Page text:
Volunteers are screened through an online application and phone interview with Hoffer, who assesses their qualifications to answer questions about Israel and Palestine and their ability to put aside personal beliefs in order to provide information to users. When they’re chosen, Hoffer gives them training inspired by her work as a mediator in small claims court. “I went through this 35-hour training, took a lot of tips and tricks from there about being an empathic listener, asking open-ended questions, all sorts of dialogue tools to provide the volunteers with,” she says. “We obviously always want to be providing constructive answers.”
She provides the example of a user asking, “What’s the best solution to the Israeli Palestinian conflict?” “A non-constructive answer would be, ‘A two-state solution is the best solution because X, Y, Z reason, and here’s a link in support of a two-state solution. That may be the volunteer’s personal perspective, and that’s fine,” she says. “But a constructive answer would be, ‘That’s a really important question. Let me give you some history and context. Here are some agreements that have been tried in the past,’ and providing resources to understand those. ‘Some people advocate for a two-state solution, and here’s an argument in favor with a link. And some advocate for a one-state. Here’s an argument in favor with a link. Why don’t you take a look at those resources and we can have a conversation about it?’”
The hotline’s non-partisan approach extends to language, too. When the Harvard Crimson posted about the hotline on their Instagram, some commenters fiercely disagreed with the headline’s use of the term “war between Israel and Hamas,” writing things like, “This is NOT WAR this is literally Genocide” and, “It is the War on Gaza not between Israel and Hamas, you have to have an equal footing two powers or entities to be a war.” Hoffer says she personally reached out to each of the commenters who left criticism to introduce herself and start a dialogue, with at least one student taking her up on the offer.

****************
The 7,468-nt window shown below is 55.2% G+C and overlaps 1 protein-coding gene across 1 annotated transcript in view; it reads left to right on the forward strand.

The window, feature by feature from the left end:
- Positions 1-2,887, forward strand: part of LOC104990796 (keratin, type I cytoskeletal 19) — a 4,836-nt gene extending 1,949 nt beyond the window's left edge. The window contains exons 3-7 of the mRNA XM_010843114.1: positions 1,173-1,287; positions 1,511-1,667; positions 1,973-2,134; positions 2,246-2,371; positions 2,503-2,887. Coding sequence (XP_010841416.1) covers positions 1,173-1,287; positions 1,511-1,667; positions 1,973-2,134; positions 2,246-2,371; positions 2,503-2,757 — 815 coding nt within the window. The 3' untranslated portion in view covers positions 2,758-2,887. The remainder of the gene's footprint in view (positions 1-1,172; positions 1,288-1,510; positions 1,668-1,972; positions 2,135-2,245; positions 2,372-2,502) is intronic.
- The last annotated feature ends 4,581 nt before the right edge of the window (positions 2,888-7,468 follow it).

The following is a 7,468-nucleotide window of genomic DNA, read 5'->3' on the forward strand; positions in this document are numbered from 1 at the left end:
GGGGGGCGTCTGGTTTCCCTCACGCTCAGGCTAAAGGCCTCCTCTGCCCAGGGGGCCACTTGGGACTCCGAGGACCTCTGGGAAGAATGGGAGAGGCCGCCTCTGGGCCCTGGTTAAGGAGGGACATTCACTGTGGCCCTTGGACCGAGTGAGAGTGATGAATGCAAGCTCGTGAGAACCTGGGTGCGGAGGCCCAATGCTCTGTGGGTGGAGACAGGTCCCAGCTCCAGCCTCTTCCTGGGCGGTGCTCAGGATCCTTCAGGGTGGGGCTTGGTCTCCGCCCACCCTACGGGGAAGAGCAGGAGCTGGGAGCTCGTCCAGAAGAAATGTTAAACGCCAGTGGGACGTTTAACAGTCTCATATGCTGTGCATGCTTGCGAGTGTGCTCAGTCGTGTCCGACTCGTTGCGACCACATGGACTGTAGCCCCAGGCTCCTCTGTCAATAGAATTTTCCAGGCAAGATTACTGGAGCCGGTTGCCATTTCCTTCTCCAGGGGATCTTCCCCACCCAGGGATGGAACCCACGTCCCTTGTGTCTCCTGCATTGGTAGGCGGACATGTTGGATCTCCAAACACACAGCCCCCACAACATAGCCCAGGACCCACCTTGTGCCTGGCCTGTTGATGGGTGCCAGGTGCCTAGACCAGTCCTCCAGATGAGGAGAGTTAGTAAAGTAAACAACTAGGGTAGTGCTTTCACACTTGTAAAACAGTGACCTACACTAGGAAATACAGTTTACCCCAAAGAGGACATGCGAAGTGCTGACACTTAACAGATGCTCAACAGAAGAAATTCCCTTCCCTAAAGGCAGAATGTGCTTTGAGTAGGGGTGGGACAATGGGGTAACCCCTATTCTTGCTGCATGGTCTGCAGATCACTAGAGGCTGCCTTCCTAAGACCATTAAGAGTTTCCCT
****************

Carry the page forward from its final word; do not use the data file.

Hoffer is also very aware of the way that language can invite bias: Volunteers avoid terms like “war,” “occupation,” and other similar terms. “For example, instead of speaking of the Israeli occupation of the West Bank, we would say something like, ‘Here’s a report that describes how Palestinians don’t have freedom to move throughout the entire West Bank,’” she explains. “And if somebody wants to draw the conclusion that that’s an occupation, they’re free to do so. And if not, they’re also free to do so.”
Looking ahead, Hoffer hopes the hotline will reach users beyond Harvard’s campus. “Students are a great target audience, but I think it’s meant for anybody with questions,” she says. And even as a month has passed since Oct. 7, she sees the value of this project for a long time to come. “While the events of Oct. 7 and the following almost month now have certainly been a flashpoint that has brought the attention of the world to this issue, the conflict’s been going on for 75 years and even longer. We, as the human community, have never been good at dialogue around this topic … so I hope [the hotline] goes on as long as we can keep it going on.”